"There’s a ladder," he said. And as she lowered herself his hand slid up her back and guided it down. The last rung was a few feet off the ground, so she jumped. She stood up next to him. He was looking at where his flashlight was shining and then went straight left as if he saw something move. Sadie grabbed a handful of his shirt and let him pull her slowly deeper into the dark. His light made a narrow beam of dust and Sadie tried to find the walls at the end of it, but it just ended in midair, like it had given up.
"This is like scuba diving," Sadie whispered.
"Like you’ve been scuba diving," Ray said.
"But it’s what it would be like, right? Down looking really deep in the ocean?"
He didn’t say anything. His shirt slipped out of Sadie’s hands, and he walked away with his light facing down on the floor. Then everything went white with a light that might as well have been the sun itself, how it blinded her. She had to squint for a good thirty seconds before she could make out Ray standing right in front of her, next to a lamp. She saw that he had followed the cord from the center of the room, where she was standing, inches away from a power strip. Streaming out of the strip were cords in every direction, leading to a desk lamp in the far corner, a television in the middle of the far wall, and a refrigerator and a wash basin beyond that. Built around the appliances were earthen walls enforced by wooden beams, just like the kind you’d see in any other apartment—any other she had imagined.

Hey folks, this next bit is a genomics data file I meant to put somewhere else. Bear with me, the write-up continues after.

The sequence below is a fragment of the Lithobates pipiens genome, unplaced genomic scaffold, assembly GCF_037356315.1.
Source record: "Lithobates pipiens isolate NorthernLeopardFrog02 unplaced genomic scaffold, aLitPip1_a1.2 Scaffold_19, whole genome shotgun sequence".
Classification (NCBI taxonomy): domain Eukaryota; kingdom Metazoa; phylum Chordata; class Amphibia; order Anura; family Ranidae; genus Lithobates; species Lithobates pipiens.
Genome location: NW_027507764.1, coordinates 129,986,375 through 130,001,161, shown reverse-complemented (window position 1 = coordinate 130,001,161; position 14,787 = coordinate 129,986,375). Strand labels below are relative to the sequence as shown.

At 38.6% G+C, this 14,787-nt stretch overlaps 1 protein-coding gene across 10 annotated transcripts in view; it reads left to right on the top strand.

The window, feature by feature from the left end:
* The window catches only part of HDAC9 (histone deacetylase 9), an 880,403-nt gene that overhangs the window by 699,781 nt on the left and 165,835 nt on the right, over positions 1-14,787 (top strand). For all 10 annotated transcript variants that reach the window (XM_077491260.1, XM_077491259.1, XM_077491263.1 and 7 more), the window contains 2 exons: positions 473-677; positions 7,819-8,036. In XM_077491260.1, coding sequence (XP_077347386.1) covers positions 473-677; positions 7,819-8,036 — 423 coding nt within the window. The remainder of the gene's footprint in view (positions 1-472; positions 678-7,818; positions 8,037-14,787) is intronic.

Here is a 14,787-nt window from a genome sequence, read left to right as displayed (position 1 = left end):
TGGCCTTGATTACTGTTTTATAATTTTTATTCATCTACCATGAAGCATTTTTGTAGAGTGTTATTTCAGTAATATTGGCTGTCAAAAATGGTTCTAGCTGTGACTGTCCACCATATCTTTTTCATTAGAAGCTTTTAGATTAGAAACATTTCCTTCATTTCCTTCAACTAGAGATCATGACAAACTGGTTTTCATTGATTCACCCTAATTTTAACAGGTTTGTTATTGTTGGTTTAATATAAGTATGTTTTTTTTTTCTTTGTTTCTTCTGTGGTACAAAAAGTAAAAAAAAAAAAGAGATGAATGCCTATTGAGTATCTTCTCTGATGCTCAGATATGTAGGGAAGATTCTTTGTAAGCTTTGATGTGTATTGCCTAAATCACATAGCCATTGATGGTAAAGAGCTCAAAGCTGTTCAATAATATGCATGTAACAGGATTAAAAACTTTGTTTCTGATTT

Sadie walked over to the couch, sat down and dust rose up around her. Ray was kneeling in front of the bookshelf.
"Birds of Southern Maine," he was saying. "Winter Hunting Survival Guide. A Bridge to Terabithia."
He pulled out the last one and held it open. Sadie scanned the room once more. Bookshelf, desk kitchen, TV, couch, table. She wondered aloud where he slept. Ray put the book back and was quiet. Then he found a crack on the wall, walked over and traced his fingers all around it. It made a large rectangle. Inside, the shape was not earth and not wood. It was something else—something metal. Ray burst into laughter. He stepped back in amazement.
When he asked for the crowbar, now nestled between his shoulders, sticking out from his bag, she steadied her hand against her nerves and retrieved it with one quick jerk, narrowly avoiding the back of his skull. Ray took it, slipped into the crack and angled it like he had the manhole cover, but unlike with the manhole cover, he could not find a proper lip and the crowbar slid out quickly, marking the wall.
"Damnit," he said loudly, before trying again. His knuckles were whitened with the strain. He did it a third time, then a fourth. Then he gave up and looked at Sadie as if he was surprised to see her, or if he didn’t know her at all. A terrible, familiar expression.